In admitting the report as blocked out by defense counsel into evidence, the trial judge relied upon the doctrine of past recollection recorded. The basis for admitting a document into evidence under that doctrine was set forth by the Supreme Court of Iowa in State v. Easter, 185 Iowa 476, 170 N.W. 748, 749:

"Before a memorandum of this kind is admissible to prove the existence of a fact therein recorded, it must be made to appear that the fact therein recorded was correctly entered, and that the memorandum speaks the truth touching the disputed matter. It does not, of itself, prove the truth of the matters therein stated. The truth must be found in the testimony of some living witness who knows and can say that at the time the record was made he had personal knowledge of the matters therein recorded, and that he made, or caused it to be made, as a record of facts at the time within his knowledge. He may not be able to recall the transaction, by effort or memory; yet if he knows that the matters therein recorded were, at one time, within his knowledge, and that while so within his knowledge he made this record, that it was then his purpose or duty to truthfully record the facts therein stated, then the memorandum becomes evidence of the fact, not by reason of its recitals, but because by the testimony of the living witness, it is made reasonably certain that it speaks the truth."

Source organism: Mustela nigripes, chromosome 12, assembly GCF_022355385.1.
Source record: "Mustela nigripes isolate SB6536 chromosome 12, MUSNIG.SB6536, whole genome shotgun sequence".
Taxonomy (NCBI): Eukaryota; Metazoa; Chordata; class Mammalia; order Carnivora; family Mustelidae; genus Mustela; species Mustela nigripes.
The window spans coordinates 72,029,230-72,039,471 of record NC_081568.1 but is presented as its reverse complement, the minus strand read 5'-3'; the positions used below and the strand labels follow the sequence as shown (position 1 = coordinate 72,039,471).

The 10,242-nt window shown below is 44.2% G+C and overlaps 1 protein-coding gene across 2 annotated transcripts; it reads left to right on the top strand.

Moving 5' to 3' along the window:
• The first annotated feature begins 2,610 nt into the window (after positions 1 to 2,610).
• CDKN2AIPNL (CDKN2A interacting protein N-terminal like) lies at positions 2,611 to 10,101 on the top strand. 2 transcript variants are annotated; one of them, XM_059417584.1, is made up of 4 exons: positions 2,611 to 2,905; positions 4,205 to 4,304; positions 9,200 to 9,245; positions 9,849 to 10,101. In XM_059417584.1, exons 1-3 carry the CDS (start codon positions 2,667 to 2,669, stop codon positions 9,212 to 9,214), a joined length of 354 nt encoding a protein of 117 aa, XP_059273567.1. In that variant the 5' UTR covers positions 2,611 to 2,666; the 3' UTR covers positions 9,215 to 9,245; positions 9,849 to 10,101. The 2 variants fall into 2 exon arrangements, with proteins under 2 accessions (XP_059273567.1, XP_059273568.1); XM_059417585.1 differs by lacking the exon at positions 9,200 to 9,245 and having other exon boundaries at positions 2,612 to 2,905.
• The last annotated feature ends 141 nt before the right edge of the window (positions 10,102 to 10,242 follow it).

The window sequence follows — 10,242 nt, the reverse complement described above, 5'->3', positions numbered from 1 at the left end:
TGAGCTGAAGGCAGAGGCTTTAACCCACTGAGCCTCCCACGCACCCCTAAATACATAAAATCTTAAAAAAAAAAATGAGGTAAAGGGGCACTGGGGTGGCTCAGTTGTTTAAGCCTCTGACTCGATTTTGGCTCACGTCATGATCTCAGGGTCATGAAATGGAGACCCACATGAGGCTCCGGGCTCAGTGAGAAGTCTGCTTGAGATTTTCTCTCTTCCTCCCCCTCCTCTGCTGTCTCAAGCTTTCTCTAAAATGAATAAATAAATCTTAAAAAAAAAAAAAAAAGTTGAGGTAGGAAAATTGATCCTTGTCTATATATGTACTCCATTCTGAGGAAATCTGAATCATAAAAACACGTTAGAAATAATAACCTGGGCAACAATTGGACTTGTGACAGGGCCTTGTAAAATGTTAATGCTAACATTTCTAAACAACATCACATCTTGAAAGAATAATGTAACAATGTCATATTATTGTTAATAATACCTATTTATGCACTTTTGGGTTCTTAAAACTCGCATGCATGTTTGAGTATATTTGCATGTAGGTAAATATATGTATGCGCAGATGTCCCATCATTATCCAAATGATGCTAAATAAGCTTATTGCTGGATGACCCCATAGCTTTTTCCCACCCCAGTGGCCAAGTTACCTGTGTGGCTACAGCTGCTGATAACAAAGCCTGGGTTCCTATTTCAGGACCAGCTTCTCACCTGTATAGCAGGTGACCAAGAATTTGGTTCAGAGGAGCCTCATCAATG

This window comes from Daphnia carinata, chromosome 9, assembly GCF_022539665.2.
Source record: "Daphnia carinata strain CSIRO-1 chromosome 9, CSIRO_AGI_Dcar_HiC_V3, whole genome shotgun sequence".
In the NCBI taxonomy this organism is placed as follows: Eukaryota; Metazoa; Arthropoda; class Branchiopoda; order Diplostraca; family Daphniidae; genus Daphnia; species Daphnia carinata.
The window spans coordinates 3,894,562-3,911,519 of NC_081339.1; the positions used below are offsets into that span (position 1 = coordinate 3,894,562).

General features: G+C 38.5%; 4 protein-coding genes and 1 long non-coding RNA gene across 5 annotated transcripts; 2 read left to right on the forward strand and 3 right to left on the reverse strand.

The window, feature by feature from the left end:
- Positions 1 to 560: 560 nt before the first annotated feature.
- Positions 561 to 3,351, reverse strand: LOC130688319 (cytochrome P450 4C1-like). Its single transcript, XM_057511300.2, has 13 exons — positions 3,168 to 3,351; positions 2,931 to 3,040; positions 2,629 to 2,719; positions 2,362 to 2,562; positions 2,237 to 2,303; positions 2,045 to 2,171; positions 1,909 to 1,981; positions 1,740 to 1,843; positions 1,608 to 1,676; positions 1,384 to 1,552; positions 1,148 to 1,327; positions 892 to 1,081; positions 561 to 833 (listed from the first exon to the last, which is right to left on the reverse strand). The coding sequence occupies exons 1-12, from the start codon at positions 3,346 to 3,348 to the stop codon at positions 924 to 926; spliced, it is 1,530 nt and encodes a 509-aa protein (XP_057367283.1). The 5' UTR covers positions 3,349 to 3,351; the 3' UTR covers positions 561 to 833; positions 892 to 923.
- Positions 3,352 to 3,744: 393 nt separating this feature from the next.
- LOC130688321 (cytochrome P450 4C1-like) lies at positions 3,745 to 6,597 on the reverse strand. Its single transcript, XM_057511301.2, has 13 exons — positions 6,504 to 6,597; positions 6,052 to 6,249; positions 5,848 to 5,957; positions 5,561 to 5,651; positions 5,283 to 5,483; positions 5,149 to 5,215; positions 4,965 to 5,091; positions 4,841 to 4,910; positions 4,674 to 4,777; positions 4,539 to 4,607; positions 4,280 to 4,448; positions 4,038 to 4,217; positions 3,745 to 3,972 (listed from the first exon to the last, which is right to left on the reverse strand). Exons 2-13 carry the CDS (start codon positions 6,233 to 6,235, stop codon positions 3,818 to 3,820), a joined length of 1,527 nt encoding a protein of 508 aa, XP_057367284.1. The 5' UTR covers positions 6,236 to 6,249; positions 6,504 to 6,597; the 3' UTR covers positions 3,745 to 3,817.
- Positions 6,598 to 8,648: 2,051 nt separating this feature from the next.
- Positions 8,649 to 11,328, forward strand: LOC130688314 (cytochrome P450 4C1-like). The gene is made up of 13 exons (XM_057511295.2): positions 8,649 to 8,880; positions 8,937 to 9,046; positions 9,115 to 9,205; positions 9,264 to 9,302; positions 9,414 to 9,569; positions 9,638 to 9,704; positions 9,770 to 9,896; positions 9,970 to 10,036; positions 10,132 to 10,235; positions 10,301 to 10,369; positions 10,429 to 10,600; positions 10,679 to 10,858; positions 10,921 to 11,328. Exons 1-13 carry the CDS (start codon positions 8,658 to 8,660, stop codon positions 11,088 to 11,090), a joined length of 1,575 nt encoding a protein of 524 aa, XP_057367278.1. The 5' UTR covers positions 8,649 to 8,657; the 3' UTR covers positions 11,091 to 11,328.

The limited circumstances under which the document is admissible are set forth in Stanton v. Pennsylvania R. Co., 32 Ill. App.2d 406, 409, 178 N.E.2d 121, where the court quoted with approval from Diamond ...